Tooth abscess

An abscess on a tooth is a sign of a serious infection in your mouth and one of the most serious dental emergencies. If you have severe swelling of your gums, cheek, floor of mouth, neck or throat area next to a sore or broken down tooth it is important to contact a dentist immediately or seek treatment at the local hospital emergency room. A medical professional will provide advice and treatment to fight the infection.

If you are currently experiencing a dental emergency, please contact our reception staff and explain your circumstances. We will do our best to attend to you as soon as possible. Here at Dr Martin Jest Dental Surgery we treat dental emergencies as a priority!

With a little time and innovation, feeding your children dentist recommended snacks is an investment that will pay off for years to come. You’ll not only save on your dental bills, but your children will enjoy a lifetime of healthy teeth from good snacking habits. 

Getting your kids to eat teeth healthy snacks can be a challenge. The best way to educate them about the importance of caring for their teeth is by providing snacks that are not only nourishing, but also appealing.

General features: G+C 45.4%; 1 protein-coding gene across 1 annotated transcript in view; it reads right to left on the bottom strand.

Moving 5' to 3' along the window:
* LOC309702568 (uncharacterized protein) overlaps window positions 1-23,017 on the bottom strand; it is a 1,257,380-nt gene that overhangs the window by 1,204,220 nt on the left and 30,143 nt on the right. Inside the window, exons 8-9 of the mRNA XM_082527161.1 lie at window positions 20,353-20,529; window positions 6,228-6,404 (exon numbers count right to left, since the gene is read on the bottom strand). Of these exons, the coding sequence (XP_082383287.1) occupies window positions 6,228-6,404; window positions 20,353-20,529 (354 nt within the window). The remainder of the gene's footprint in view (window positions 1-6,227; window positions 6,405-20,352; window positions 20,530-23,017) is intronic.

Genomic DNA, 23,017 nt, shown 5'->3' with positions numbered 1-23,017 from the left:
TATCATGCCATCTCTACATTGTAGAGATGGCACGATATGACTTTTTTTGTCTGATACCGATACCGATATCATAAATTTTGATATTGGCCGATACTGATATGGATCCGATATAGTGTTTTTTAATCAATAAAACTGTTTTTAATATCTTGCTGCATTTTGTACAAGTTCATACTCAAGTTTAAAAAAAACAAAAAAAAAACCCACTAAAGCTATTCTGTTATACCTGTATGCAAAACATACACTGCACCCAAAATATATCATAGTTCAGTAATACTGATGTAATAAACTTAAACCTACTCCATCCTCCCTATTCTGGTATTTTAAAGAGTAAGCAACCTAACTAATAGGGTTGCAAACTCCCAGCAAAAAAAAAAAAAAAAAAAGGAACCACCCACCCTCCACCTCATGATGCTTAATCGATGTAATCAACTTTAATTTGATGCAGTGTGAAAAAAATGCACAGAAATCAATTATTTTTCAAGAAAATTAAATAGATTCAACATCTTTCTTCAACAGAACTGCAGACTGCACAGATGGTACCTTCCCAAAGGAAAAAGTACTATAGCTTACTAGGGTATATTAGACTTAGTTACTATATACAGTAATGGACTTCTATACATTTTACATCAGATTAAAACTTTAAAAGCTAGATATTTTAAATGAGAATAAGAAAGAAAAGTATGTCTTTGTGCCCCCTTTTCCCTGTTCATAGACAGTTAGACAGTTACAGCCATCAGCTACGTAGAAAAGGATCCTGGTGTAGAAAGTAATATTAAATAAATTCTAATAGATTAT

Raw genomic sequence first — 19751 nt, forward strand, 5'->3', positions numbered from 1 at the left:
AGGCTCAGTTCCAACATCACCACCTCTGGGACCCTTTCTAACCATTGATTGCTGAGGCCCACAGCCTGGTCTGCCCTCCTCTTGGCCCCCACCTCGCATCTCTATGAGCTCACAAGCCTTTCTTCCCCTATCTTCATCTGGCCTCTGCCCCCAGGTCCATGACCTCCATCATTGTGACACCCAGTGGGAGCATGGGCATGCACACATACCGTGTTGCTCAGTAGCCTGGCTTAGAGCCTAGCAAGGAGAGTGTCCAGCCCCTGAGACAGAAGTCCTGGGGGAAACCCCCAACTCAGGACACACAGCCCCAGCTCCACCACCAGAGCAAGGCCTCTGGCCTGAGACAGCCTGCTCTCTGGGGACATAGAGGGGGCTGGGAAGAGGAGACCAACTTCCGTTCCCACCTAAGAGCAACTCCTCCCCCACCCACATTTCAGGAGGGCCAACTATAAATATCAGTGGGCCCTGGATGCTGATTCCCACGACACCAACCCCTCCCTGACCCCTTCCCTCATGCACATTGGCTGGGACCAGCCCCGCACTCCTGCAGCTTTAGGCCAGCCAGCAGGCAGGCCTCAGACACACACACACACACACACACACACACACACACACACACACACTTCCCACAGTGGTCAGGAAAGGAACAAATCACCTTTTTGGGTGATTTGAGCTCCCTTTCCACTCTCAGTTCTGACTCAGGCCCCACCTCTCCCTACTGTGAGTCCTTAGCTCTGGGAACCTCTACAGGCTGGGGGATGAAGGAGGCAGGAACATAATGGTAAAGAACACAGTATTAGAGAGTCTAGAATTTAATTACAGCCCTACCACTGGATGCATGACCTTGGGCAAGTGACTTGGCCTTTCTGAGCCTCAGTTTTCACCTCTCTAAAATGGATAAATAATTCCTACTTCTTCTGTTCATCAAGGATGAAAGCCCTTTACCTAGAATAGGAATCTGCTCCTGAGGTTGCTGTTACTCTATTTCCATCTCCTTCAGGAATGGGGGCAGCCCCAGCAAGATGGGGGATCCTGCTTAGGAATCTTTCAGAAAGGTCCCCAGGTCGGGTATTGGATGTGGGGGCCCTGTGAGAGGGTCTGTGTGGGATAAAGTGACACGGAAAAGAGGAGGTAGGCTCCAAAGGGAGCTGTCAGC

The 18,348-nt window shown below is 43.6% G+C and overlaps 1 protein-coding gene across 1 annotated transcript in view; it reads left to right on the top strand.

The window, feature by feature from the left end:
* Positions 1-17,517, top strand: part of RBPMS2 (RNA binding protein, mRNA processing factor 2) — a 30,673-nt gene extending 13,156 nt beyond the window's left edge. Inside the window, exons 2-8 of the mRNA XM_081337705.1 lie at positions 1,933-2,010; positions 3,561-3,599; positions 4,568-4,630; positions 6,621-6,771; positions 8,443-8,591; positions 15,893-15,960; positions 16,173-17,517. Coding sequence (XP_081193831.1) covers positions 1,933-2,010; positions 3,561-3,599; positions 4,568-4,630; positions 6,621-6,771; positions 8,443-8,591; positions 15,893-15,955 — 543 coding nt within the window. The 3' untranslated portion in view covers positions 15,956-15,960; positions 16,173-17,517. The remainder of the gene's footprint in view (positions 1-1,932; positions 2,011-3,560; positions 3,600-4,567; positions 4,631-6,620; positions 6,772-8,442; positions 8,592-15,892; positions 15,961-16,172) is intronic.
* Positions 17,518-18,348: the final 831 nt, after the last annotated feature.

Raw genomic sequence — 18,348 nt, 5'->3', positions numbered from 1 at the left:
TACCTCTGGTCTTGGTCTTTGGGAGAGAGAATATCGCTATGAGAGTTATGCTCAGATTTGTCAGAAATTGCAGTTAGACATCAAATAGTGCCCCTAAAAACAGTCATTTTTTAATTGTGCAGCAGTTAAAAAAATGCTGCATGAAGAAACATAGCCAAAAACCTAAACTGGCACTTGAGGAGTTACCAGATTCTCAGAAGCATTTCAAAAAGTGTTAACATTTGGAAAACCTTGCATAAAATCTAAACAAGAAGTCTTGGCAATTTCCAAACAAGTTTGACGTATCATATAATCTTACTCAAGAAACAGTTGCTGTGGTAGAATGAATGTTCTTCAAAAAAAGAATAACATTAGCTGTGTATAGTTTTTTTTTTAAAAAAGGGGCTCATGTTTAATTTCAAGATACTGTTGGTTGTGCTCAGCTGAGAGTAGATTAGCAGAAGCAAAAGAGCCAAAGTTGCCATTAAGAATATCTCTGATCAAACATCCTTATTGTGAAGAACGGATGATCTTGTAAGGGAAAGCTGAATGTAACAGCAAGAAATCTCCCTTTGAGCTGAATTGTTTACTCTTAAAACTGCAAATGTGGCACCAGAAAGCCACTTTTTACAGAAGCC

Children’s dentists recommend snacks such as these:

  1. Gouda, Swiss, or other aged cheeses. They help stimulate the flow of saliva, which washes away food particles from teeth. They’re also high in calcium, which builds strong teeth.
  2. Vegetables and fruits with high water content, such as cucumbers, pears, melons and celery. The water content helps wash away food particles. Avoid fruits with concentrated sugar, such as raisins and dried fruit.
  3. Serve milk or water. Juices have a lot of sugar, but milk has high calcium content which is good for the teeth and growing body – unless your child has lactose intolerance.
  4. Crackers, rice cakes, pita bread and breadsticks are low sugar carbohydrates to accompany fruit, yogurt, cheese, or hummus.
  5. Nuts and seeds can be served to older children, but best with parental supervision to avoid choking.
  6. Combine cheeses with crackers or pretzels, cut fruit into fun shapes, or serve apple wedges with peanut butter to make healthy snacks more fun.

With a little time and innovation, feeding your children dentist recommended snacks is an investment that will pay off for years to come. You’ll not only save on your dental bills, but your children will enjoy a lifetime of healthy teeth from good snacking habits.